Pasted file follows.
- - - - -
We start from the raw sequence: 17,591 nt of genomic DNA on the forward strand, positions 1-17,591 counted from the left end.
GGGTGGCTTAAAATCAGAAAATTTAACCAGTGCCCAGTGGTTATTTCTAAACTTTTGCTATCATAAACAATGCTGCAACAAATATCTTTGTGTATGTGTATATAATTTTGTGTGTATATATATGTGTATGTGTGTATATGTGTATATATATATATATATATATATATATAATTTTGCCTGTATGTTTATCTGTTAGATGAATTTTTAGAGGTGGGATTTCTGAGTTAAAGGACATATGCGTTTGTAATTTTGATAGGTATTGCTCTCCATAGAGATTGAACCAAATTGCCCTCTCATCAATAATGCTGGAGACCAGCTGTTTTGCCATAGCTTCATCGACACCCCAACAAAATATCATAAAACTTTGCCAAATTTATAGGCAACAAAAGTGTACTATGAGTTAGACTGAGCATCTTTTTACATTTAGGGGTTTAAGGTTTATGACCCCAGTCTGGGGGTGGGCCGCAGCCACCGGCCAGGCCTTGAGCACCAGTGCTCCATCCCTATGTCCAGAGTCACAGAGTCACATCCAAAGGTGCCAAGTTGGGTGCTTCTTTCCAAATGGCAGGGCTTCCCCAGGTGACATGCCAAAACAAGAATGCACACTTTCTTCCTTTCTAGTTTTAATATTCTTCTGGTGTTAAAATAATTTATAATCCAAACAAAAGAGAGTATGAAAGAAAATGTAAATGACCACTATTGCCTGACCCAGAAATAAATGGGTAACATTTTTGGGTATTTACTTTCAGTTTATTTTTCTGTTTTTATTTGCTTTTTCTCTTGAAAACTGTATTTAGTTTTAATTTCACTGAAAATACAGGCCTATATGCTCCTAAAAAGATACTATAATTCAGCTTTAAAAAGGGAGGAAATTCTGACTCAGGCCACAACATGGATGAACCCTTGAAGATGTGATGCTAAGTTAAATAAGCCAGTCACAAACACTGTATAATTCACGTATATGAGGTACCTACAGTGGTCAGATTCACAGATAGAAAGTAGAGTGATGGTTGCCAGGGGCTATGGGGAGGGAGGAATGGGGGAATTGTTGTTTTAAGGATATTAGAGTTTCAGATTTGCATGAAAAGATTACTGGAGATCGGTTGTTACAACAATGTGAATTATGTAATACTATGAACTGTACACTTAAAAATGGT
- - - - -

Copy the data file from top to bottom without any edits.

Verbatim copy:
We start from the raw sequence: 17,591 nt of genomic DNA on the forward strand, positions 1-17,591 counted from the left end.
GGGTGGCTTAAAATCAGAAAATTTAACCAGTGCCCAGTGGTTATTTCTAAACTTTTGCTATCATAAACAATGCTGCAACAAATATCTTTGTGTATGTGTATATAATTTTGTGTGTATATATATGTGTATGTGTGTATATGTGTATATATATATATATATATATATATATAATTTTGCCTGTATGTTTATCTGTTAGATGAATTTTTAGAGGTGGGATTTCTGAGTTAAAGGACATATGCGTTTGTAATTTTGATAGGTATTGCTCTCCATAGAGATTGAACCAAATTGCCCTCTCATCAATAATGCTGGAGACCAGCTGTTTTGCCATAGCTTCATCGACACCCCAACAAAATATCATAAAACTTTGCCAAATTTATAGGCAACAAAAGTGTACTATGAGTTAGACTGAGCATCTTTTTACATTTAGGGGTTTAAGGTTTATGACCCCAGTCTGGGGGTGGGCCGCAGCCACCGGCCAGGCCTTGAGCACCAGTGCTCCATCCCTATGTCCAGAGTCACAGAGTCACATCCAAAGGTGCCAAGTTGGGTGCTTCTTTCCAAATGGCAGGGCTTCCCCAGGTGACATGCCAAAACAAGAATGCACACTTTCTTCCTTTCTAGTTTTAATATTCTTCTGGTGTTAAAATAATTTATAATCCAAACAAAAGAGAGTATGAAAGAAAATGTAAATGACCACTATTGCCTGACCCAGAAATAAATGGGTAACATTTTTGGGTATTTACTTTCAGTTTATTTTTCTGTTTTTATTTGCTTTTTCTCTTGAAAACTGTATTTAGTTTTAATTTCACTGAAAATACAGGCCTATATGCTCCTAAAAAGATACTATAATTCAGCTTTAAAAAGGGAGGAAATTCTGACTCAGGCCACAACATGGATGAACCCTTGAAGATGTGATGCTAAGTTAAATAAGCCAGTCACAAACACTGTATAATTCACGTATATGAGGTACCTACAGTGGTCAGATTCACAGATAGAAAGTAGAGTGATGGTTGCCAGGGGCTATGGGGAGGGAGGAATGGGGGAATTGTTGTTTTAAGGATATTAGAGTTTCAGATTTGCATGAAAAGATTACTGGAGATCGGTTGTTACAACAATGTGAATTATGTAATACTATGAACTGTACACTTAAAAATGGT